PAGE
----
It took 34 years plus an additional two due to a global pandemic, but Pete “Maverick” Mitchell is flying high again at the box office. For all the (rightful) talk of the original Top Gun being a militaristic recruiting tool glossed up with a killer soundtrack, critics have more than let down their guard on the sequel and have been singing its praises since its first showing at CinemaCon last month. One of the most positively-reviewed movies of the year could not even be slowed down by the Cruise ceiling, which he crashed through like Chuck Yeager with ten times the mach.
(Photo by ©Paramount Pictures)
Despite being labeled as one of the last true movie stars, Tom Cruise has nevertheless had a ceiling at the box office. In fairness, that ceiling is connected with the new normal of franchises attracting bigger and better records, and we are still talking about a five-decade headliner whose string of distinctly non-franchise $100 million grossers is only comparable to Tom Hanks at the time and, later, Leonardo DiCaprio and Adam Sandler. Now there’s a list. Yet Cruise has only had six movies open higher than $40 million and five of them are Mission: Impossible films. Steven Spielberg’s War of the Worlds has remained his best opening ($64.8 million) and highest grossing film ($234.2 million) since 2005. One of those changed this weekend and the other will fall soon.
All of those films (including five of the six M:I films) are Cruise’s top grossing titles. Right below them is 1986’s Top Gun at $176.7 million (not counting re-releases), which, adjusted for inflation, is the star’s best ticket seller at over $466 million. Top Gun: Maverick – launched in the most theaters ever at 4,735 – pulled in $51.8 million just on Thursday and Friday and is projected over the holiday weekend for a 3-day gross of $126.7 million and a 4-day of $156 million. Not only did that double-up-and-then-some Cruise’s top opener, but the sequel now ranks as the best Memorial Day opener of all time, besting Pirates of the Caribbean: At World’s End’s $139.8 million from 2007 ($153 million, adding in its Thursday previews.) The end of the Verbinski trilogy also ended up the lowest-grossing May release (not named X-Men: The Last Stand) to open with $100 million, finishing with $309 million. Cruise had a ceiling; now he is hoping that is his floor with this one.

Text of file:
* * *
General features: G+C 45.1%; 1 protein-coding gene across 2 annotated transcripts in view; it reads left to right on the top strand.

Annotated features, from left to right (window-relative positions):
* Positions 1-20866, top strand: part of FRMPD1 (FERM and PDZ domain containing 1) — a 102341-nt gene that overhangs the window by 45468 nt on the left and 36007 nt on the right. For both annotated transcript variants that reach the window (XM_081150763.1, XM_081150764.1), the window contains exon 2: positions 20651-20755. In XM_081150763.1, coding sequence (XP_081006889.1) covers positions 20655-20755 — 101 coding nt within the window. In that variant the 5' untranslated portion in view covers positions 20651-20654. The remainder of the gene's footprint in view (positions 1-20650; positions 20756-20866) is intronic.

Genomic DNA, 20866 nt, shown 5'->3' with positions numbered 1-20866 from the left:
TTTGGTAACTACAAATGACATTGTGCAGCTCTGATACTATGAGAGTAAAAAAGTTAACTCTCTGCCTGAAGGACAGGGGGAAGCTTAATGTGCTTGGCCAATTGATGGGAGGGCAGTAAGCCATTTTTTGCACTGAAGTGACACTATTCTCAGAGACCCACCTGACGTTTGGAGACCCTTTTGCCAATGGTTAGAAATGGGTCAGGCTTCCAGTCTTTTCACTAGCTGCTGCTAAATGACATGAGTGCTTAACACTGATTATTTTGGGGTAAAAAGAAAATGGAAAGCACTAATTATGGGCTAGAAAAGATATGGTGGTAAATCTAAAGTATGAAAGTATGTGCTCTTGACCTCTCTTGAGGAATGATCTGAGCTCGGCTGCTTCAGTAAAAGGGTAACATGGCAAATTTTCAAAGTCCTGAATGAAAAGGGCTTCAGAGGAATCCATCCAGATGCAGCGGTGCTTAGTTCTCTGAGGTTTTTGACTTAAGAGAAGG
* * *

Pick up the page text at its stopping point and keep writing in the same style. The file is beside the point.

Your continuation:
Top Gun: Maverick also joins a select list of sequels that appeared 10 years after the last series entry to open with over $100 million. Star Wars: The Force Awakens ($247.9 million), Jurassic World ($208.8 million), Incredibles 2 ($182.6 million), Finding Dory ($135 million), Top Gun: Maverick ($126.7 million), Toy Story 3 ($110.3 million), and Indiana Jones and the Kingdom of the Crystal Skull ($100.1 million) all now have company at the top. Only 14 films that soared to higher than $110 million have achieved three times their opening. Now the 64th film to reach $100 million in its opening weekend, Top Gun: Maverick, is likely to remain in the top five through July 4, when Paramount can re-rah-rah the film all over again as America celebrates its Declaration of Independence from a named adversary (unlike the film, which no doubt helps to make its $275 million internationally.) Critics are also doing that by collectively giving the film a 96%, which is the best Tomatometer score among all live-action wide releases in 2022.
(Photo by Marvel Entertainment)
Last week the needle shifted back towards Marvel’s Doctor Strange and the Multiverse of Madness achieving its goal of $400 million, and it continues to tick that way. With another $16.4 million this weekend and $20.5 million through the holiday, the film has upped its total to over $374.9 million after 24 days. That puts the film right in line with both Captain America: Civil War and Iron Man 3, and if it can manage anywhere over $9 million next weekend it should be headed for somewhere over $415 million. Given there is nothing likely to challenge the perch of this and Top Gun from the 1-2 slots, that seems very achievable. As of this weekend, the film also passed The Batman’s $369 million to become the highest-grossing title of 2022 to date. Unless Jurassic World: Dominion or Thor: Love and Thunder are able to challenge it this summer, its final total could keep it on top until possibly Black Panther: Wakanda Forever and Avatar: The Way of Water are released near the end of the yar.